Tutor Interview Questions and Answers

The most talented students manage everything on their own. They attend the classes, prepare for the exams at home, and eventually pass them with flying colors. But what about the rest of us, the mortals who weren’t blessed with extraordinary intelligence, or students who, for one reason or another, cannot attend the classes, and need someone to help them prepare for the exams afterwards? Luckily we can always hire a tutor to help us understand the lessons and eventually pass the exams, and reach our goals.

Tutors have an important role of supplementary educators in our schooling system, and the employment should not be regarded as a second-class teaching job. At the end of the day, some of the best teachers work as tutors in their free time, trying to make some extra money.

If you also want to join their ranks, I will show you questions you may face while interviewing for this job with one of the companies and organizations that hire tutors. Needless to say, if you want to work as a freelance tutor and take care of your marketing, you do not need to pass any interviews to start your career. But that’s likely not your case when you are reading this article. Let’s proceed to the questions.


Why do you want to work as a tutor?

You can start with the meaningful purpose of the job, defining the role of a tutor in education at all levels and age groups. Some people are less talented than others, and they need help while trying to reach their educational goals. The standard time they spend at school (of any type) just isn’t enough. These people have strong motivation to succeed, sometimes aiming for more than others, and you’d love to work with such people, benefiting from your extensive expertise in the subjects you teach.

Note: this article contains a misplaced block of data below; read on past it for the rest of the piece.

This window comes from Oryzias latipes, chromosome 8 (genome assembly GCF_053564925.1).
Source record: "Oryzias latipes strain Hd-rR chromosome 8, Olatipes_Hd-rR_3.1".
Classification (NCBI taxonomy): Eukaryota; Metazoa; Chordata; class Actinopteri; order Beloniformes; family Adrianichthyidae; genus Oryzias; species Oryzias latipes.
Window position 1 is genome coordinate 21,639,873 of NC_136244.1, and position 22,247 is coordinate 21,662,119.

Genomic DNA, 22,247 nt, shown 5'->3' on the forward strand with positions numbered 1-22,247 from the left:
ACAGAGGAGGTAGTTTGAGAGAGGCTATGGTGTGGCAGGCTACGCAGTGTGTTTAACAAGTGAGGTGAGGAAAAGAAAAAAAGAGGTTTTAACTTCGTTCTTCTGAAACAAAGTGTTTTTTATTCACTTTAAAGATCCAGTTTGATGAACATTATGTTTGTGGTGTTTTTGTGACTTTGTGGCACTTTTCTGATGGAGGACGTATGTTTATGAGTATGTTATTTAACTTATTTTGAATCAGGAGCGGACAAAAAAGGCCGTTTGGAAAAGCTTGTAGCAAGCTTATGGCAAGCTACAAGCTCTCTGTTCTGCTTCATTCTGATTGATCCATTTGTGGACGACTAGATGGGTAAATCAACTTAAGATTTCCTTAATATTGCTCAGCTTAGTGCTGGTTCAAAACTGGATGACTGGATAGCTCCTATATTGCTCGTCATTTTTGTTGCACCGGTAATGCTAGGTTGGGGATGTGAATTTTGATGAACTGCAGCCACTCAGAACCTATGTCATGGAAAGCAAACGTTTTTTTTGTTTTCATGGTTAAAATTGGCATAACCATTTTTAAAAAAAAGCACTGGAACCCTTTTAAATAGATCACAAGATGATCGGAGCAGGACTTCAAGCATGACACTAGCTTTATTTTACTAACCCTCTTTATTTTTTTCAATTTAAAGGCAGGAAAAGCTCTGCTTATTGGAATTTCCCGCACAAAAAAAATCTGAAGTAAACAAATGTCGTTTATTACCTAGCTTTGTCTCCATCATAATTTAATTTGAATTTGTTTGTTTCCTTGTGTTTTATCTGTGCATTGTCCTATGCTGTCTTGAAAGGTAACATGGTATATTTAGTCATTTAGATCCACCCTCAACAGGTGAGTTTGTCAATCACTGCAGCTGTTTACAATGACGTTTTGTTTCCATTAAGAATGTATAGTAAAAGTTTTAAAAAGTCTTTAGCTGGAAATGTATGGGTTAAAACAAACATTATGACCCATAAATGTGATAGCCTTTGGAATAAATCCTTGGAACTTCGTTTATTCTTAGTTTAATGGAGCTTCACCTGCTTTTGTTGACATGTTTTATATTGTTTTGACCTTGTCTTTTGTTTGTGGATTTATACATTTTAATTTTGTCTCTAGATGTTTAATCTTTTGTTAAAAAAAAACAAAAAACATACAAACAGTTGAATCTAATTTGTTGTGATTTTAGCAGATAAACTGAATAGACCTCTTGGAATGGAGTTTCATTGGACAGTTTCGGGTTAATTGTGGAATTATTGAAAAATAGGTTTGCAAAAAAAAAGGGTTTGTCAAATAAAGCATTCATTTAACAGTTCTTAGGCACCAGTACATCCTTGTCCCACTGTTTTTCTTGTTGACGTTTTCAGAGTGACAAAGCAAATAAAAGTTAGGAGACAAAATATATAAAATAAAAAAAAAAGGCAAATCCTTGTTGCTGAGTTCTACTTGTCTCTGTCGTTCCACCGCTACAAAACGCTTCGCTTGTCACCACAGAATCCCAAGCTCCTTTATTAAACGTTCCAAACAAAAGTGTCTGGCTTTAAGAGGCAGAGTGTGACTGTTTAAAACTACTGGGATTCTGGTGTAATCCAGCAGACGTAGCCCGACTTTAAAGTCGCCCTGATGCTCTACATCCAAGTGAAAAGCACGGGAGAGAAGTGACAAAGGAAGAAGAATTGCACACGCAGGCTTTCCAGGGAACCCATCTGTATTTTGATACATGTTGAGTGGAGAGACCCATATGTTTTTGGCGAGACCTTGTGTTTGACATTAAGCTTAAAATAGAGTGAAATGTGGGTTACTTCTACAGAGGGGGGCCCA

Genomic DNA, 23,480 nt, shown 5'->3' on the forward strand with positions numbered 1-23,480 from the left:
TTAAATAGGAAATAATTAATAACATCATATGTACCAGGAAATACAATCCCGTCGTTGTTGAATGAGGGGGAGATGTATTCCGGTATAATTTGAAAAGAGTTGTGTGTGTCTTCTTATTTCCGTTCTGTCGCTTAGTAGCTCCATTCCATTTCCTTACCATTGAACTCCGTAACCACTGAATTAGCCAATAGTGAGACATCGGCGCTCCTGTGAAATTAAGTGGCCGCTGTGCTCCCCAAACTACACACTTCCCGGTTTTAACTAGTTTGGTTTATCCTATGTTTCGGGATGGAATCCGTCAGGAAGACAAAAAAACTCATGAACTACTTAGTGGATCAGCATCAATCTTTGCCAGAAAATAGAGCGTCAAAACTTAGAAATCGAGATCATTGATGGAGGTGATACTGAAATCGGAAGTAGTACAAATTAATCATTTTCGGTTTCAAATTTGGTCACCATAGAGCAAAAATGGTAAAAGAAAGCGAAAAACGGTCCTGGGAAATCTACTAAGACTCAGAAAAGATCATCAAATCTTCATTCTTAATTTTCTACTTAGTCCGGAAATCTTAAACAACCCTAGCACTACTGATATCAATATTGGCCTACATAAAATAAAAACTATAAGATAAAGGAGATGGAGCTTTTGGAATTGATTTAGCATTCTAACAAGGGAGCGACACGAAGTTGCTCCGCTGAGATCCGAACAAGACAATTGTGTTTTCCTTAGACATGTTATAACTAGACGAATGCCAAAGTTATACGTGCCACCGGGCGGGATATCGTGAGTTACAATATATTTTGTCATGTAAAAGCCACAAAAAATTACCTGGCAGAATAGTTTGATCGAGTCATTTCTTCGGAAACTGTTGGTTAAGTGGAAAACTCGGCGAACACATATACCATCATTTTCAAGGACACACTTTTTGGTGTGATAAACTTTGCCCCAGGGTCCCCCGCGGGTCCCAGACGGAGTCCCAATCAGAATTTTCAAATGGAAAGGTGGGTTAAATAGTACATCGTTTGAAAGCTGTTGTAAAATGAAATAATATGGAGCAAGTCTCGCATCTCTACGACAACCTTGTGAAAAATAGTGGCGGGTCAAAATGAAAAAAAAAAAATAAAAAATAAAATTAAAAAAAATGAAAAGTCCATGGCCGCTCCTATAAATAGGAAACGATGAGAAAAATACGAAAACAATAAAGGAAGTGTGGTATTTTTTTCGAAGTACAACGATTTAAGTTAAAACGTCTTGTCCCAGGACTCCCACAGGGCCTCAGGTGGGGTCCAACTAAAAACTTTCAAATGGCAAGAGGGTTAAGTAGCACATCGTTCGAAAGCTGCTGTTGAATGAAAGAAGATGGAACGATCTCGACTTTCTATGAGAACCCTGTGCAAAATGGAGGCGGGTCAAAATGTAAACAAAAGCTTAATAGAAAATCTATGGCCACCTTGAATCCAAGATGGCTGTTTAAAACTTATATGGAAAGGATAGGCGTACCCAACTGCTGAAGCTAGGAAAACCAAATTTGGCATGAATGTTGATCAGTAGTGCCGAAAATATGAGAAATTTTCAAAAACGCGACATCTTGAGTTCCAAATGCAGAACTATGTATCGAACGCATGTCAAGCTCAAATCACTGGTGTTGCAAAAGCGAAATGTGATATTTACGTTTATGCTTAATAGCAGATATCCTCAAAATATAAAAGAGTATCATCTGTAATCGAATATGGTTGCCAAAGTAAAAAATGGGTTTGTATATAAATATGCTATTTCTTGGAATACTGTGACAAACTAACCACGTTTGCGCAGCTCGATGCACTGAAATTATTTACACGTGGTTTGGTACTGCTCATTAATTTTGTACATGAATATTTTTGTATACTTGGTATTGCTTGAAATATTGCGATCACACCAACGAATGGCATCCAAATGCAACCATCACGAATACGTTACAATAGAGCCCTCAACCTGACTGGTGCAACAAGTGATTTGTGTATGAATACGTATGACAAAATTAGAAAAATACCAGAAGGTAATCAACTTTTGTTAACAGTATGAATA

You can also say that tutoring fits you better than teaching, because you prefer individual approach to each student, which isn’t really possible to achieve in a typical classroom setting with twelve, twenty, or thirty children. Excelling in one on one teaching, and enjoying it, you find the job of a tutor a great match for your personality and skills.


What is your availability?

You will need to show some flexibility at this point. Because, let’s face it, tutoring does not happen during standard working hours. Students of all ages and skills work with tutors in the afternoons, evenings, and weekends, simply when they aren’t at school, at work, etc. Early mornings are another possibility. I know one extremely ambitious guy who learns a foreign language with a tutor for two hours three times a week, always from 4am to 6am, because that’s really the only time window he has in his busy schedule.

Answering the question, you should show your willingness to sacrifice something for the job, or your preference for “flipped” working schedule. In any case, ensure them that you understand the typical hours of the day for tutoring, and that you are available then, at least on some days.


What teaching methods do you prefer when tutoring a student?

I suggest you to emphasize individual approach to every student. At the end of the day, that’s what good tutoring is about. As an experienced educator, you have a variety of teaching methods at your disposal. But you won’t throw them at your student at random, or opt for the most convenient one for you.

On the contrary. You will try to understand each student perfectly. First and foremost, their educational goals, and what exactly they try to achieve when it comes to the subject they try to learn (which can really be anything from reading and foreign language to playing piano and programming in Java). Secondly, their strengths and weaknesses, what they have to work on in order to achieve their goals. And last but not least, also the teaching methods they are most receptive to. Once you know your student, you will choose the most fitting teaching method.

How do you feel about tutoring a small group of students?

Nothing beats one on one tutoring, but some organizations and educational institutions offer also tutoring in the group. It is more cost-effective for the students, plus some people just won’t go for an one-on-one lesson. They feel more secure in a group setting.